We hear frequently from conservatives that our federal and local governments are over-regulating everything. I always took that to mean that they were passing laws that put restraints on free enterprise. But 3,400 bills in two months? That’s way beyond restraining free enterprise. I can’t even imagine how many areas of our lives it takes to accommodate so many bills.

How many people do you need to think up and write 3,400 bills? Not to mention the people you need to do the research and file the documents and circulate copies and so on. Then there is another level of “workers” — journalists, lobbyists, and government watchdogs — who spend their time reading and reporting on those bills.

I asked Alex, our research associate, to find some facts about the growth of government bureaucracy in the USA. Here are some good ones:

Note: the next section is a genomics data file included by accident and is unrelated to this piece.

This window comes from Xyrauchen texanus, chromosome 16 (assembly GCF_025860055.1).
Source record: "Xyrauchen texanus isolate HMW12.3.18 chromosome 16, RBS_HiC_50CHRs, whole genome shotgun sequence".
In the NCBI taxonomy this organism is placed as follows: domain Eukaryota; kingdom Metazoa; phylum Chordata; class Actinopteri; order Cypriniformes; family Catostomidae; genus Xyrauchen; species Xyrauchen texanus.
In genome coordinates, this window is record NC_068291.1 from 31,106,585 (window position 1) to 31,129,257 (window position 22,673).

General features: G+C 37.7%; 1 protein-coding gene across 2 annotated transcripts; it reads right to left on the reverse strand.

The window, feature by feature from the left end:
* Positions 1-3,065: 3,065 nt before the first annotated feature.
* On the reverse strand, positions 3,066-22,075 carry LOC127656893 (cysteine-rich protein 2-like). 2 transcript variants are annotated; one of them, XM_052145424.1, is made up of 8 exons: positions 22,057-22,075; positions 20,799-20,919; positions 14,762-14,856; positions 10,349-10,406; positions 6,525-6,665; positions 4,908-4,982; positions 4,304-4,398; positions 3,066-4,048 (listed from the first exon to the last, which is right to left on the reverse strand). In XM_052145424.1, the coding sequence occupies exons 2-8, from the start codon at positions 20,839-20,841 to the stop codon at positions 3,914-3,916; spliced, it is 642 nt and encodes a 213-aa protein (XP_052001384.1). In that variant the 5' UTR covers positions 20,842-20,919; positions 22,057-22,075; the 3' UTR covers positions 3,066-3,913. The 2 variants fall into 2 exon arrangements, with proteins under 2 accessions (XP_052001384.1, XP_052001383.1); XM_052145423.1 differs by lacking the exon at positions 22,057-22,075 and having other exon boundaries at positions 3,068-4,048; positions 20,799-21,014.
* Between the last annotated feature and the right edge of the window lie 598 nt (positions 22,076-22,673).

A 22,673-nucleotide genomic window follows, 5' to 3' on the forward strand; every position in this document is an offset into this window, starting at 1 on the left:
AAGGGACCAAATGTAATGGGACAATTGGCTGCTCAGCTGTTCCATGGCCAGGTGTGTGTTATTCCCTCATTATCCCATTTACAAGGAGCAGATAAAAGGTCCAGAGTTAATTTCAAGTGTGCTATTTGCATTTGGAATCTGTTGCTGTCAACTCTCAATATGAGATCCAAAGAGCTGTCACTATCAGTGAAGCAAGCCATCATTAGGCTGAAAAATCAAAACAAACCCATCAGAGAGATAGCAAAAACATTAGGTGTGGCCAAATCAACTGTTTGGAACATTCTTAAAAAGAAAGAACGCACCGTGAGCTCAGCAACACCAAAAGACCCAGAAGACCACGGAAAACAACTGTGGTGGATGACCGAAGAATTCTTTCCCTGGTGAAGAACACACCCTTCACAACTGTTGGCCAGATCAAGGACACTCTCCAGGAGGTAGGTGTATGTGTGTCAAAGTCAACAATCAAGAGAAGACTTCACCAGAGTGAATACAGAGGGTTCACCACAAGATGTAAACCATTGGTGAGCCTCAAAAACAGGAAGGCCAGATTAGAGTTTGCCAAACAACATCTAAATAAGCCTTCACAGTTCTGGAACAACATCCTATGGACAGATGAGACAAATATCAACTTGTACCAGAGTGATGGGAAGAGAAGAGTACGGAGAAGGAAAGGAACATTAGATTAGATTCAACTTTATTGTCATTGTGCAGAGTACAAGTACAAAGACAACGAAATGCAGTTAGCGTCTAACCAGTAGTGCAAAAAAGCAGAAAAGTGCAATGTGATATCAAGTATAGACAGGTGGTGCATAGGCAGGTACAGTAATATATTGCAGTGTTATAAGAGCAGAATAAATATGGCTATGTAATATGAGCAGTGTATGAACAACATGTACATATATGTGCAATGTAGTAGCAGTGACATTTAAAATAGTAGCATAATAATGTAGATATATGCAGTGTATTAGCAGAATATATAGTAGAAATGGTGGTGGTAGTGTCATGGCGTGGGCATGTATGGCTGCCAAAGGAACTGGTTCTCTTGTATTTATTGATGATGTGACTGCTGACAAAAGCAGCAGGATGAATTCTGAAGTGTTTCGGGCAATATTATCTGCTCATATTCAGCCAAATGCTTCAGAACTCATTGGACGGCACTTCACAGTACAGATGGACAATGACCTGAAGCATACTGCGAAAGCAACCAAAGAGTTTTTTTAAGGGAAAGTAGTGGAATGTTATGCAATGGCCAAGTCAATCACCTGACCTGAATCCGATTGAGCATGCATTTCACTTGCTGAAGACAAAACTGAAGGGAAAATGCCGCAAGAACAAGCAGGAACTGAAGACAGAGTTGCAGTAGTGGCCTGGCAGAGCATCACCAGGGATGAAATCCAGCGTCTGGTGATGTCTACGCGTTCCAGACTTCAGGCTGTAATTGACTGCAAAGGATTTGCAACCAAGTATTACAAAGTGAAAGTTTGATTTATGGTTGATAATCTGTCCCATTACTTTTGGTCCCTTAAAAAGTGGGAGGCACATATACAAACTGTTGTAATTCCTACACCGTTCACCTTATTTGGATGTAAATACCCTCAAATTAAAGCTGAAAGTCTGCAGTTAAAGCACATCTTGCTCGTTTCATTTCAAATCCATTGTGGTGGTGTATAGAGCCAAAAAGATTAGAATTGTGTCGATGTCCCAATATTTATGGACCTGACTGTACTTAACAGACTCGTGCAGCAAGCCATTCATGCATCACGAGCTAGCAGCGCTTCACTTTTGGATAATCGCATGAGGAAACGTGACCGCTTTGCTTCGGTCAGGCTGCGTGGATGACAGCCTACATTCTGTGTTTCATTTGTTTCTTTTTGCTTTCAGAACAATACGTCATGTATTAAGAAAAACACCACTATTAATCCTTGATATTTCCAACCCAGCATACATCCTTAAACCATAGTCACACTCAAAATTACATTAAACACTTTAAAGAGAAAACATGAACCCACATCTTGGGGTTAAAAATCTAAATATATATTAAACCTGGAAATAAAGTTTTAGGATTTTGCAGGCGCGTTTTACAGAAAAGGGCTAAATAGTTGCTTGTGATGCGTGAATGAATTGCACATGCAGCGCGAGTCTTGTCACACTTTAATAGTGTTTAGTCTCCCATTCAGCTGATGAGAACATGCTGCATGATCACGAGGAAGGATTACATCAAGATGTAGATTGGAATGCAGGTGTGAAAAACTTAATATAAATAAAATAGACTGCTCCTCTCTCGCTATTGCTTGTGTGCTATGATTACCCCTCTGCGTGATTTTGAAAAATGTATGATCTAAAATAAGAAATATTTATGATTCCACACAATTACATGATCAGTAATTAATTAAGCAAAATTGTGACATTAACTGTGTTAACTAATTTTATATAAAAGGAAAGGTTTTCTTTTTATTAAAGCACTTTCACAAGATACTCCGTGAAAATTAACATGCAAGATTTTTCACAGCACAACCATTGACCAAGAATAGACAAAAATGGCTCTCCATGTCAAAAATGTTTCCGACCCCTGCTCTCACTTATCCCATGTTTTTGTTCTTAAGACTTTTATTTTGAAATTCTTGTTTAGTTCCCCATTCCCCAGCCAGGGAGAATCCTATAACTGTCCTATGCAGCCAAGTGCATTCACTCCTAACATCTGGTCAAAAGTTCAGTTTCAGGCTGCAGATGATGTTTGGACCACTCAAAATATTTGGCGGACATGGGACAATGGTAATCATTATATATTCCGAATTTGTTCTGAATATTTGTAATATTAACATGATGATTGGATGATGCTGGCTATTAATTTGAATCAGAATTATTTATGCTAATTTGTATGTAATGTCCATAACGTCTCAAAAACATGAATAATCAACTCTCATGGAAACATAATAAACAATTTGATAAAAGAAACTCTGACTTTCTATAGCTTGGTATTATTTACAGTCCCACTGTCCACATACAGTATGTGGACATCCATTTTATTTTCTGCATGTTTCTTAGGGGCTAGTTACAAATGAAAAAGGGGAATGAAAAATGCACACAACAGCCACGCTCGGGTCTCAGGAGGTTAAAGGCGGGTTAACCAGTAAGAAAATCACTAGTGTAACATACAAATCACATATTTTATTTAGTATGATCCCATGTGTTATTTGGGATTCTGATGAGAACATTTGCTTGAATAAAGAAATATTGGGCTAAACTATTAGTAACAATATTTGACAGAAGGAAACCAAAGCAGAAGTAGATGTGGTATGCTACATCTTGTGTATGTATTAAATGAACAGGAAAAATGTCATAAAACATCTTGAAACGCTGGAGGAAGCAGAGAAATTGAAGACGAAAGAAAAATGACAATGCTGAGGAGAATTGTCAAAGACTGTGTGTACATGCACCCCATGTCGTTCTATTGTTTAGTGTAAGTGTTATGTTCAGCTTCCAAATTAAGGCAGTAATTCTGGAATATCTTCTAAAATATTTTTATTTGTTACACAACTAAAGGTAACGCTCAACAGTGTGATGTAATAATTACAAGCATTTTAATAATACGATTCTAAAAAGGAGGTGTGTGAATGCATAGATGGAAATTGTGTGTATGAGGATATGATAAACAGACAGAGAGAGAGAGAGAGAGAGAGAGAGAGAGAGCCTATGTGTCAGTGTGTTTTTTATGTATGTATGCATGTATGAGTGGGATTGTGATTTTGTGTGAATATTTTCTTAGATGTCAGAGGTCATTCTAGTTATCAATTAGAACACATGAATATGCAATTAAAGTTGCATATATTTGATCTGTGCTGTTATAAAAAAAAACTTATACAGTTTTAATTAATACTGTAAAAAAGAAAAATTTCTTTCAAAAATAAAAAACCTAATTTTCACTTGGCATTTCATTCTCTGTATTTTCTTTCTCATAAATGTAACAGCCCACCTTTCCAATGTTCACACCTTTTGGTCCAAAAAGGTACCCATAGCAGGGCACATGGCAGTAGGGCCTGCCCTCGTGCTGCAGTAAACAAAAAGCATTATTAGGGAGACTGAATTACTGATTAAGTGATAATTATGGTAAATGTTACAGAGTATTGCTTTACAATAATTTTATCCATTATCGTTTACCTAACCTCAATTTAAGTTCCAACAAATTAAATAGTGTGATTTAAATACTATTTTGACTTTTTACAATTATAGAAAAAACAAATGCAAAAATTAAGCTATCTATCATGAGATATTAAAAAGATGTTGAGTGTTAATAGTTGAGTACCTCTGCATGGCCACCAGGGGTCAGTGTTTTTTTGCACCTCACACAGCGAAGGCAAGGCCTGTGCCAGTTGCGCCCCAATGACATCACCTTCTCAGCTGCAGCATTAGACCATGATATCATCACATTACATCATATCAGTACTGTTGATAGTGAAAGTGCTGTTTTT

1. More Americans are employed by the government than by the country’s entire manufacturing sector.
  2. The federal government indirectly employs an additional 12 million people, more than any other governmental agency or enterprise in the world.
  3. Every year, the government spends $279 billion on federal employee salaries – and that number continues to grow.
  4.  Since inception, the federal bureaucracy has quintupled in size, now housing more than 2,300 subsidiary programs, administrations, and departments.
  5. When federal laws were first organized in 1927, they fit into a single volume. By the 1980s, they filled 50 volumes of more than 23,000 pages.

How many laws do we really need?

At one time, it was believed that 10 were enough. Now there are so many it’s impossible to get a reliable count. And if you had one, it would be grossly outdated in a week’s time.